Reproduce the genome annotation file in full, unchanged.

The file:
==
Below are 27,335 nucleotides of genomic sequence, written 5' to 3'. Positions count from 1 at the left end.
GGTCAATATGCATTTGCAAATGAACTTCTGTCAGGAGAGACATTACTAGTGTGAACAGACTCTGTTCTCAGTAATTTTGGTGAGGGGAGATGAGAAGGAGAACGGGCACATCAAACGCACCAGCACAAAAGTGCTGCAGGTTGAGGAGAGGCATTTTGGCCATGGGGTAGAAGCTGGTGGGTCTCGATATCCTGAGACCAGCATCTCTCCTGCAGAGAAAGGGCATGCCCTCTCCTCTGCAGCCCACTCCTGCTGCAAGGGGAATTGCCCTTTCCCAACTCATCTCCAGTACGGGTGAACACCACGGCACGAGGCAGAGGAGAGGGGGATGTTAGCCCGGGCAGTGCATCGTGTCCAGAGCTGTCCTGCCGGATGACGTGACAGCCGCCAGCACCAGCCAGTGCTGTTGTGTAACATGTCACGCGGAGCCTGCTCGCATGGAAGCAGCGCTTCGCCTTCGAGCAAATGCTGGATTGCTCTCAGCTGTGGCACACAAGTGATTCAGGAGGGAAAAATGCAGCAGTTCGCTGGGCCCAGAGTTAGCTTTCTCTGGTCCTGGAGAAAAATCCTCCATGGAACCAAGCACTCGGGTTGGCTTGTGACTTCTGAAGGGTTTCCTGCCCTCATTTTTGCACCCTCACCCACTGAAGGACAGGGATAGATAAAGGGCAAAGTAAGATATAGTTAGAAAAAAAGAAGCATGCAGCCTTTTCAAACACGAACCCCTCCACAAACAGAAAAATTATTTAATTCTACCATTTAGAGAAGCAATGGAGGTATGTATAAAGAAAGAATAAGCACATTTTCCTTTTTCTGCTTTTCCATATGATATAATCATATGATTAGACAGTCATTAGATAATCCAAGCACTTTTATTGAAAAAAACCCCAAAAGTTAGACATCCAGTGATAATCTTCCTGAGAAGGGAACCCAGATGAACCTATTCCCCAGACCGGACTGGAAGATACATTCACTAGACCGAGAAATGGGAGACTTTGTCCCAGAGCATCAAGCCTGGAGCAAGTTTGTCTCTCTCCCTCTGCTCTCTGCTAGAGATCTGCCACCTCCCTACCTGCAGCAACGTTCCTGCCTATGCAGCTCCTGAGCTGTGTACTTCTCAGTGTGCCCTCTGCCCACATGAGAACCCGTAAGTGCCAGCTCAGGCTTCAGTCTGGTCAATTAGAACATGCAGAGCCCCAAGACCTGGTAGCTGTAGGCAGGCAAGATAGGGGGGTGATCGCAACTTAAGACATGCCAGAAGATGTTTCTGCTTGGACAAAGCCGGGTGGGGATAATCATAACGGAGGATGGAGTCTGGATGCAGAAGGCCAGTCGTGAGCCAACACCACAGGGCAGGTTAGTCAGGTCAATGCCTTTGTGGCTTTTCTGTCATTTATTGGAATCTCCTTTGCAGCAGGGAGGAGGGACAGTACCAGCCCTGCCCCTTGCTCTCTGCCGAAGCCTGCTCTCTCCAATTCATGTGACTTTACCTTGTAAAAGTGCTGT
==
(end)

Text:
Below are 27,335 nucleotides of genomic sequence, written 5' to 3'. Positions count from 1 at the left end.
GGTCAATATGCATTTGCAAATGAACTTCTGTCAGGAGAGACATTACTAGTGTGAACAGACTCTGTTCTCAGTAATTTTGGTGAGGGGAGATGAGAAGGAGAACGGGCACATCAAACGCACCAGCACAAAAGTGCTGCAGGTTGAGGAGAGGCATTTTGGCCATGGGGTAGAAGCTGGTGGGTCTCGATATCCTGAGACCAGCATCTCTCCTGCAGAGAAAGGGCATGCCCTCTCCTCTGCAGCCCACTCCTGCTGCAAGGGGAATTGCCCTTTCCCAACTCATCTCCAGTACGGGTGAACACCACGGCACGAGGCAGAGGAGAGGGGGATGTTAGCCCGGGCAGTGCATCGTGTCCAGAGCTGTCCTGCCGGATGACGTGACAGCCGCCAGCACCAGCCAGTGCTGTTGTGTAACATGTCACGCGGAGCCTGCTCGCATGGAAGCAGCGCTTCGCCTTCGAGCAAATGCTGGATTGCTCTCAGCTGTGGCACACAAGTGATTCAGGAGGGAAAAATGCAGCAGTTCGCTGGGCCCAGAGTTAGCTTTCTCTGGTCCTGGAGAAAAATCCTCCATGGAACCAAGCACTCGGGTTGGCTTGTGACTTCTGAAGGGTTTCCTGCCCTCATTTTTGCACCCTCACCCACTGAAGGACAGGGATAGATAAAGGGCAAAGTAAGATATAGTTAGAAAAAAAGAAGCATGCAGCCTTTTCAAACACGAACCCCTCCACAAACAGAAAAATTATTTAATTCTACCATTTAGAGAAGCAATGGAGGTATGTATAAAGAAAGAATAAGCACATTTTCCTTTTTCTGCTTTTCCATATGATATAATCATATGATTAGACAGTCATTAGATAATCCAAGCACTTTTATTGAAAAAAACCCCAAAAGTTAGACATCCAGTGATAATCTTCCTGAGAAGGGAACCCAGATGAACCTATTCCCCAGACCGGACTGGAAGATACATTCACTAGACCGAGAAATGGGAGACTTTGTCCCAGAGCATCAAGCCTGGAGCAAGTTTGTCTCTCTCCCTCTGCTCTCTGCTAGAGATCTGCCACCTCCCTACCTGCAGCAACGTTCCTGCCTATGCAGCTCCTGAGCTGTGTACTTCTCAGTGTGCCCTCTGCCCACATGAGAACCCGTAAGTGCCAGCTCAGGCTTCAGTCTGGTCAATTAGAACATGCAGAGCCCCAAGACCTGGTAGCTGTAGGCAGGCAAGATAGGGGGGTGATCGCAACTTAAGACATGCCAGAAGATGTTTCTGCTTGGACAAAGCCGGGTGGGGATAATCATAACGGAGGATGGAGTCTGGATGCAGAAGGCCAGTCGTGAGCCAACACCACAGGGCAGGTTAGTCAGGTCAATGCCTTTGTGGCTTTTCTGTCATTTATTGGAATCTCCTTTGCAGCAGGGAGGAGGGACAGTACCAGCCCTGCCCCTTGCTCTCTGCCGAAGCCTGCTCTCTCCAATTCATGTGACTTTACCTTGTAAAAGTGCTGT